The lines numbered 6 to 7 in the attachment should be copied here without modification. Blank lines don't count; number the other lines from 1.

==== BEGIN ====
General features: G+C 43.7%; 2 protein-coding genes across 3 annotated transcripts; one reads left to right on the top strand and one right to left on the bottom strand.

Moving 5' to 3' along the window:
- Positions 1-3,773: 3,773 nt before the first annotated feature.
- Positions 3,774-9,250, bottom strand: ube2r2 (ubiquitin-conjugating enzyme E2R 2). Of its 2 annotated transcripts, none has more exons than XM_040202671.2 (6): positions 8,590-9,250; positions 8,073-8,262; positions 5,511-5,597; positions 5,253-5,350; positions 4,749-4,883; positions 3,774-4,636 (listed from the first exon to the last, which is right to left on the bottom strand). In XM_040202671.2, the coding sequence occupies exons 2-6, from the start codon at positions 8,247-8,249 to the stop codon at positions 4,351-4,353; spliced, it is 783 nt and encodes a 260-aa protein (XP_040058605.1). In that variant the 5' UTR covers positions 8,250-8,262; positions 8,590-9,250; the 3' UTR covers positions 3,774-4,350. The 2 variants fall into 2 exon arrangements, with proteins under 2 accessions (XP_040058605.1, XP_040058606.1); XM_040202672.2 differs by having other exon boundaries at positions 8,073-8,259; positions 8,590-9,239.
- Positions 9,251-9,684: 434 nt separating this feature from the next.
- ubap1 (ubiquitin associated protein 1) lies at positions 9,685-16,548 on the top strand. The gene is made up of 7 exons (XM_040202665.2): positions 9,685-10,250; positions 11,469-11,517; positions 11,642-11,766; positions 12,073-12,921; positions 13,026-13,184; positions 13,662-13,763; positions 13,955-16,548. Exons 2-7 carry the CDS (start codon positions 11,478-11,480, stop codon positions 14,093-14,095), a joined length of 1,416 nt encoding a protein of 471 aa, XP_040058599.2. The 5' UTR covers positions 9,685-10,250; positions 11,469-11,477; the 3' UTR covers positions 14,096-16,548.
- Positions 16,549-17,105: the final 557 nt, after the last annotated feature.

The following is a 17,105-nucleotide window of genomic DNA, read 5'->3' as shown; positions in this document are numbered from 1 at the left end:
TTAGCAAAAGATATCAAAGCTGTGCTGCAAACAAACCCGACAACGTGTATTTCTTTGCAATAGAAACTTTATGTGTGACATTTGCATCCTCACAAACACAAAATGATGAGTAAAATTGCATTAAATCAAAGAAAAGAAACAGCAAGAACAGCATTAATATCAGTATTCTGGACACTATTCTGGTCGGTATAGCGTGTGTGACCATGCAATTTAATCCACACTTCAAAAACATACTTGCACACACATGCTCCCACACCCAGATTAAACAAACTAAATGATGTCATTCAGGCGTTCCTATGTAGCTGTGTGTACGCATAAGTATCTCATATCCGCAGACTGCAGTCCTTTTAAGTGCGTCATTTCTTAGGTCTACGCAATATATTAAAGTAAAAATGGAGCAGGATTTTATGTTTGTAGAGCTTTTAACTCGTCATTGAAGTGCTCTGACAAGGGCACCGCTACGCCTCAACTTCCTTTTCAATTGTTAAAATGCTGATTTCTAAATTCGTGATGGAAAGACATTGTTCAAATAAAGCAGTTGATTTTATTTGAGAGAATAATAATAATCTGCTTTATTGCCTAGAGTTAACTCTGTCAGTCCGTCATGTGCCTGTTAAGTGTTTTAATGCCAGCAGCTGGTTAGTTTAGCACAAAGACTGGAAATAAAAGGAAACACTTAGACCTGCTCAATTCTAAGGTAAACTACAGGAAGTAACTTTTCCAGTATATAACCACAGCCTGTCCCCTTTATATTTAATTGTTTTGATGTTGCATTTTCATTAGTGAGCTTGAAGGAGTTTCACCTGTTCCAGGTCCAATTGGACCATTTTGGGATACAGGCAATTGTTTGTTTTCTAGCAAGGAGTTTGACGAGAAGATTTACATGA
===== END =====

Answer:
- ubap1 (ubiquitin associated protein 1) lies at positions 9,685-16,548 on the top strand. The gene is made up of 7 exons (XM_040202665.2): positions 9,685-10,250; positions 11,469-11,517; positions 11,642-11,766; positions 12,073-12,921; positions 13,026-13,184; positions 13,662-13,763; positions 13,955-16,548. Exons 2-7 carry the CDS (start codon positions 11,478-11,480, stop codon positions 14,093-14,095), a joined length of 1,416 nt encoding a protein of 471 aa, XP_040058599.2. The 5' UTR covers positions 9,685-10,250; positions 11,469-11,477; the 3' UTR covers positions 14,096-16,548.
- Positions 16,549-17,105: the final 557 nt, after the last annotated feature.